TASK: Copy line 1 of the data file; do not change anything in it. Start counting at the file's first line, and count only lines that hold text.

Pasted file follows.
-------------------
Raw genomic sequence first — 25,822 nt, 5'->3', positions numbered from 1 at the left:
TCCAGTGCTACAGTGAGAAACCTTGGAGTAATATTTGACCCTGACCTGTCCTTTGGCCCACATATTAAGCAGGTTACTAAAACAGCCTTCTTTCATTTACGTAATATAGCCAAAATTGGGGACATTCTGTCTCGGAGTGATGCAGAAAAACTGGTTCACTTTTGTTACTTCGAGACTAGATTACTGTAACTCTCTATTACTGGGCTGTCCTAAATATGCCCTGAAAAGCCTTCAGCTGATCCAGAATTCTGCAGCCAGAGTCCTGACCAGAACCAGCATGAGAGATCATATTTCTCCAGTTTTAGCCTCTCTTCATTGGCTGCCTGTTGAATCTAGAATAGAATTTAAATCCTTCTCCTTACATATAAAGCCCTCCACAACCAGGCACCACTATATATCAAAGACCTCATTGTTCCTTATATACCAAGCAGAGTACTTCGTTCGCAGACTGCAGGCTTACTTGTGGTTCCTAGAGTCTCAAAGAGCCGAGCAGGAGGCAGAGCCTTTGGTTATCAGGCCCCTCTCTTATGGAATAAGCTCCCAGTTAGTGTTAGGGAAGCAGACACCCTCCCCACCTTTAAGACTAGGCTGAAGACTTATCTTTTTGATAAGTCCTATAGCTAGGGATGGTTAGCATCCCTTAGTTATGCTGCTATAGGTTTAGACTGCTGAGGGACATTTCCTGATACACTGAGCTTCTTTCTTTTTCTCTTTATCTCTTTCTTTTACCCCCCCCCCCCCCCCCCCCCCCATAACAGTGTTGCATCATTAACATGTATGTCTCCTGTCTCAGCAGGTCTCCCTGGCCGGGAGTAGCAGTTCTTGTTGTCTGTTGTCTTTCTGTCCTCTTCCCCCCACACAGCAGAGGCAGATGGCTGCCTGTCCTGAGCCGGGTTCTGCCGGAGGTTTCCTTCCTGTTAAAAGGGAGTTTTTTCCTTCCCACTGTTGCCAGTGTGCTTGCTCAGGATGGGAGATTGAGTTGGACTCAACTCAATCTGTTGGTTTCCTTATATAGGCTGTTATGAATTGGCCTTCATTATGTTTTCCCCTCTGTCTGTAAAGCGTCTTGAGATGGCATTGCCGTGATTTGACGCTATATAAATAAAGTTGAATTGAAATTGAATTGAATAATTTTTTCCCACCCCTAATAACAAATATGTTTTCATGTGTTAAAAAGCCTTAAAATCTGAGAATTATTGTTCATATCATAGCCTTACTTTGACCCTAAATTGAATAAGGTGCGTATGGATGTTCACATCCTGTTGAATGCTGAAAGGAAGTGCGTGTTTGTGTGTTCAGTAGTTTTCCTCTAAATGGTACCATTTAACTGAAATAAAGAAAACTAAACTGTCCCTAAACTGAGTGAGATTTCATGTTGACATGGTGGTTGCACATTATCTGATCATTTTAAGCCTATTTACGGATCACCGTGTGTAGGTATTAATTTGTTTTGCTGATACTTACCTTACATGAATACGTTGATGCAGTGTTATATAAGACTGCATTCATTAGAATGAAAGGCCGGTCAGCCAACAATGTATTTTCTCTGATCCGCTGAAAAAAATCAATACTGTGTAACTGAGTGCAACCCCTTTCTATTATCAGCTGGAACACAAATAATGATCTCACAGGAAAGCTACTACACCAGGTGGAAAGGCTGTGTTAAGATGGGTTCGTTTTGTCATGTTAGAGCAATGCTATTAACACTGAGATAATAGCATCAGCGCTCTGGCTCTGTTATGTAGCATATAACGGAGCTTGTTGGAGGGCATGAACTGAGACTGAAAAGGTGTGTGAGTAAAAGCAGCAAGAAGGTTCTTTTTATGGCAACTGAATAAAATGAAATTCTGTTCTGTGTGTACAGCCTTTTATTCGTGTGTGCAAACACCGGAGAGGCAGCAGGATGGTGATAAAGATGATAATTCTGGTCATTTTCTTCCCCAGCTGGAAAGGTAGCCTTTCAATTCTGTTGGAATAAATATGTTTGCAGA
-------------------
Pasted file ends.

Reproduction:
Raw genomic sequence first — 25,822 nt, 5'->3', positions numbered from 1 at the left: